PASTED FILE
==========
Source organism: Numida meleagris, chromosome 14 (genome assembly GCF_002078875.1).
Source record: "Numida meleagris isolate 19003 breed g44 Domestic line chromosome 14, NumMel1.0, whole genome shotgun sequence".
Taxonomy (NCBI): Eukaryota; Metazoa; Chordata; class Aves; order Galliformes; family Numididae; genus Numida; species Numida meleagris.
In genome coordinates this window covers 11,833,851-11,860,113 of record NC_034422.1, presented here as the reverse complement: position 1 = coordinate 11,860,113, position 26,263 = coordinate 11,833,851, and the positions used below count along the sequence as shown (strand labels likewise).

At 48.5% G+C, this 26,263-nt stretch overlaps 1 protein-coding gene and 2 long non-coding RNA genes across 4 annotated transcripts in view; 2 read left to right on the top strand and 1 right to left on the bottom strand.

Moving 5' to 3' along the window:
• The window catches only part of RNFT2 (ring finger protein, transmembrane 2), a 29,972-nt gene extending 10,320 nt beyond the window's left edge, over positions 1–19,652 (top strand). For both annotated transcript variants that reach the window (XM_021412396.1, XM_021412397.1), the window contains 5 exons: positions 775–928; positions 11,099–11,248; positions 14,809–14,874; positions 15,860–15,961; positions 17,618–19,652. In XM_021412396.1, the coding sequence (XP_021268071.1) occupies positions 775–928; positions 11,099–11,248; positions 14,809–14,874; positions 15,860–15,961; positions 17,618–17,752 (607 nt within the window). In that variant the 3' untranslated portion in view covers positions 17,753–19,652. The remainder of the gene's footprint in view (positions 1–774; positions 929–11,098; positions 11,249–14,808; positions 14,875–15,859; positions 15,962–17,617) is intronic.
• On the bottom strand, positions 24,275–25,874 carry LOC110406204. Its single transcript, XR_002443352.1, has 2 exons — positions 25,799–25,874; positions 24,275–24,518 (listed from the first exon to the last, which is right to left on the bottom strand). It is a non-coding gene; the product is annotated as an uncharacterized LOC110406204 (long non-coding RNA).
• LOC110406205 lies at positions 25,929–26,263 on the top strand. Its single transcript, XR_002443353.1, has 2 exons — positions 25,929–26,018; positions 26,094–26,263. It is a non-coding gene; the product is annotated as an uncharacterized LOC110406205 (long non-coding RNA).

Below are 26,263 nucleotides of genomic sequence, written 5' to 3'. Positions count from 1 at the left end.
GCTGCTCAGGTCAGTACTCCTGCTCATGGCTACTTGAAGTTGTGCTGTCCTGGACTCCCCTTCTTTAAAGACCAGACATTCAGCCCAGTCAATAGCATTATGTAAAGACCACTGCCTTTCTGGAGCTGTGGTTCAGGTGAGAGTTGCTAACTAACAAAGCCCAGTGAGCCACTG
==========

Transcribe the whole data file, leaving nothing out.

Source organism: Numida meleagris, chromosome 14 (genome assembly GCF_002078875.1).
Source record: "Numida meleagris isolate 19003 breed g44 Domestic line chromosome 14, NumMel1.0, whole genome shotgun sequence".
Taxonomy (NCBI): Eukaryota; Metazoa; Chordata; class Aves; order Galliformes; family Numididae; genus Numida; species Numida meleagris.
In genome coordinates this window covers 11,833,851-11,860,113 of record NC_034422.1, presented here as the reverse complement: position 1 = coordinate 11,860,113, position 26,263 = coordinate 11,833,851, and the positions used below count along the sequence as shown (strand labels likewise).

At 48.5% G+C, this 26,263-nt stretch overlaps 1 protein-coding gene and 2 long non-coding RNA genes across 4 annotated transcripts in view; 2 read left to right on the top strand and 1 right to left on the bottom strand.

Moving 5' to 3' along the window:
• The window catches only part of RNFT2 (ring finger protein, transmembrane 2), a 29,972-nt gene extending 10,320 nt beyond the window's left edge, over positions 1–19,652 (top strand). For both annotated transcript variants that reach the window (XM_021412396.1, XM_021412397.1), the window contains 5 exons: positions 775–928; positions 11,099–11,248; positions 14,809–14,874; positions 15,860–15,961; positions 17,618–19,652. In XM_021412396.1, the coding sequence (XP_021268071.1) occupies positions 775–928; positions 11,099–11,248; positions 14,809–14,874; positions 15,860–15,961; positions 17,618–17,752 (607 nt within the window). In that variant the 3' untranslated portion in view covers positions 17,753–19,652. The remainder of the gene's footprint in view (positions 1–774; positions 929–11,098; positions 11,249–14,808; positions 14,875–15,859; positions 15,962–17,617) is intronic.
• On the bottom strand, positions 24,275–25,874 carry LOC110406204. Its single transcript, XR_002443352.1, has 2 exons — positions 25,799–25,874; positions 24,275–24,518 (listed from the first exon to the last, which is right to left on the bottom strand). It is a non-coding gene; the product is annotated as an uncharacterized LOC110406204 (long non-coding RNA).
• LOC110406205 lies at positions 25,929–26,263 on the top strand. Its single transcript, XR_002443353.1, has 2 exons — positions 25,929–26,018; positions 26,094–26,263. It is a non-coding gene; the product is annotated as an uncharacterized LOC110406205 (long non-coding RNA).

Below are 26,263 nucleotides of genomic sequence, written 5' to 3'. Positions count from 1 at the left end.
GCTGCTCAGGTCAGTACTCCTGCTCATGGCTACTTGAAGTTGTGCTGTCCTGGACTCCCCTTCTTTAAAGACCAGACATTCAGCCCAGTCAATAGCATTATGTAAAGACCACTGCCTTTCTGGAGCTGTGGTTCAGGTGAGAGTTGCTAACTAACAAAGCCCAGTGAGCCACTG